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Top UK Banks Migrating  to Wealthier Districts
World Economy

Top UK Banks Migrating to Wealthier Districts

Britain's largest banks are disproportionately closing branches in the lowest-income areas while expanding in wealthier ones, taking bricks-and-mortar services away from communities where they are arguably needed most, an analysis by Reuters shows.
HSBC, Royal Bank of Scotland, Barclays and Lloyds Banking Group are among banks that have cut 600 branches from April 2015 to April 2016.
More than 90% of the closures were in areas where the median household income is below the British average of £27,600 ($39,042), according to an analysis of Office for National Statistics data on average incomes in the locations where branches were closed.
By comparison, five out of the eight branches opened by these banks over the same period were in some of the wealthiest neighborhoods in Britain—Chelsea, Canary Wharf, St Paul's, Marylebone and Clapham, all in the capital, London.
The banks say in an era of falling revenues, they must look for ways to cut costs, which includes reducing staff as well as closing branches, an obvious measure as more and more people do their banking online.
They say they choose which branches to close on the basis of where they have the fewest customers and deny they specifically target poorer areas.
But campaigners say banks are cutting too fast in places where people are less able to fall back on digital banking services because of a lack of access, finances or ability to use the internet.
"We are witnessing the creation of a dual financial system: one for the middle class and wealthy and another for the poor," said Fionn Travers Smith of Move Your Money, which campaigns for ethical banking.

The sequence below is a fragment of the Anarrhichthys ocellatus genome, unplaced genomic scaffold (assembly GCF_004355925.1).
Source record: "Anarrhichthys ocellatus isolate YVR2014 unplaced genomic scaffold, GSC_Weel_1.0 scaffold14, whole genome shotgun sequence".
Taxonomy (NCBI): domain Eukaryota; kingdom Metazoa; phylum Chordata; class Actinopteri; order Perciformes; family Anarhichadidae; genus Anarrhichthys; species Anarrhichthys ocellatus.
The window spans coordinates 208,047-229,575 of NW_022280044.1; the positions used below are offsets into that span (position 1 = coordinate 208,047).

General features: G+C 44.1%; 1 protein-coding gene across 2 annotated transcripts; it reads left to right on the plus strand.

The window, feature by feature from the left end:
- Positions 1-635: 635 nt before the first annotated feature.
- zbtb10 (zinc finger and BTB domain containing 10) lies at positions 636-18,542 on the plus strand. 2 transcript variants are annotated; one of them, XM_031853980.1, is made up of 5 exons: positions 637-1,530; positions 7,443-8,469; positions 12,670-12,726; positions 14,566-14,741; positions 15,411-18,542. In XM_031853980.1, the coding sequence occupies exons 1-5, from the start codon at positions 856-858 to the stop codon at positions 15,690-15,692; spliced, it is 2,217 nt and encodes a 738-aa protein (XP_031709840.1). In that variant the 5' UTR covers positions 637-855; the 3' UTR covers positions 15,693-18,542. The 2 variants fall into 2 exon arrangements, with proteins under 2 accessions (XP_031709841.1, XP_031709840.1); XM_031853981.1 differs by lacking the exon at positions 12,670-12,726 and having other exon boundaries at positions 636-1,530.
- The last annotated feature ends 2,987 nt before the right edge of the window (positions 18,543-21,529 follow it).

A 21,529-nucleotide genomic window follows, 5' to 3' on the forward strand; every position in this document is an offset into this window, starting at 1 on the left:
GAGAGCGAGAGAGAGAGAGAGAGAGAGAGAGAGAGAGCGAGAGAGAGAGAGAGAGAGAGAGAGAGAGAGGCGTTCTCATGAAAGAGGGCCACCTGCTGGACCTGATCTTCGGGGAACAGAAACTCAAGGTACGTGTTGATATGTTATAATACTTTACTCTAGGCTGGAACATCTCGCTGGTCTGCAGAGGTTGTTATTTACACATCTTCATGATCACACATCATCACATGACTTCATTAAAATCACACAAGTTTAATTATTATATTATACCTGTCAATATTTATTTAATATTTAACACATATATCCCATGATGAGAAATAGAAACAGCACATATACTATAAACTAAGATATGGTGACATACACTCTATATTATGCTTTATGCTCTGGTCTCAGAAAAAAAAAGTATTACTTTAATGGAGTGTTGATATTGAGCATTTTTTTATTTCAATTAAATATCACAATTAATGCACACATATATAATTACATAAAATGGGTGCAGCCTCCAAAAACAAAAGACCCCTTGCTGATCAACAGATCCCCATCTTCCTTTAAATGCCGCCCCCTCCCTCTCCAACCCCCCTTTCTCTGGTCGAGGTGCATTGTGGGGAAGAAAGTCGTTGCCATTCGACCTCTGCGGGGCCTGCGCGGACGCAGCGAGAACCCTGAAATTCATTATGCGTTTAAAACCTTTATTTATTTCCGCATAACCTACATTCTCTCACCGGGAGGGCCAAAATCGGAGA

Big Financial Impact
The situation is similar in the United States, where 1,600 branches closed in 2015, according to SNL financial. The result, according to a 2014 study by MIT economist Hoai-Luu Nguyen, is a decline in lending, especially in low-income areas.
High Street bank branches are important to communities who use them for basic functions such as withdrawing money and cashing checks, politicians and business people told Reuters.
The village of Cross Hands with a population of 4,500 in southwest Wales is a classic example. It is set to lose its last branch when the local Lloyds closes at the end of July.
Local businesspeople say the closure will mean they are forced to travel to nearby Tumble, a 90-minute round trip by infrequent buses for many residents without cars.
A local shop owner said the loss of ATMs in the village from branch closures has also hurt business, as few shops take credit cards.
About a third of cash machines now charge customers to withdraw money, and studies such as one by Nottingham University say when branches close, less-regulated financial institutions, including payday loan providers and cash-checking centers, fill the void at a higher cost to customers.

A Perfect Storm
With a population of 3 million, Wales has been plagued by high unemployment and poverty since the closure of coal mines in the 1980s. Western Wales and the Valleys has the highest level of poverty in northern Europe, with the average income at 67 percent of the European Union average, according to 2013 EU statistics.
"The fact that poorer areas are being hit the worst by branch closures, means you're going to see a perfect storm making it harder for them to regenerate," said Jonathan Edwards, an MP for Carmarthen East and Dinefwr in south west Wales.
HSBC, Barclays, RBS and Lloyds say they have signed up to protocols aimed at minimizing the impact of branch closures, including partnering with the post office to offer services and carrying out impact studies before closures.

 

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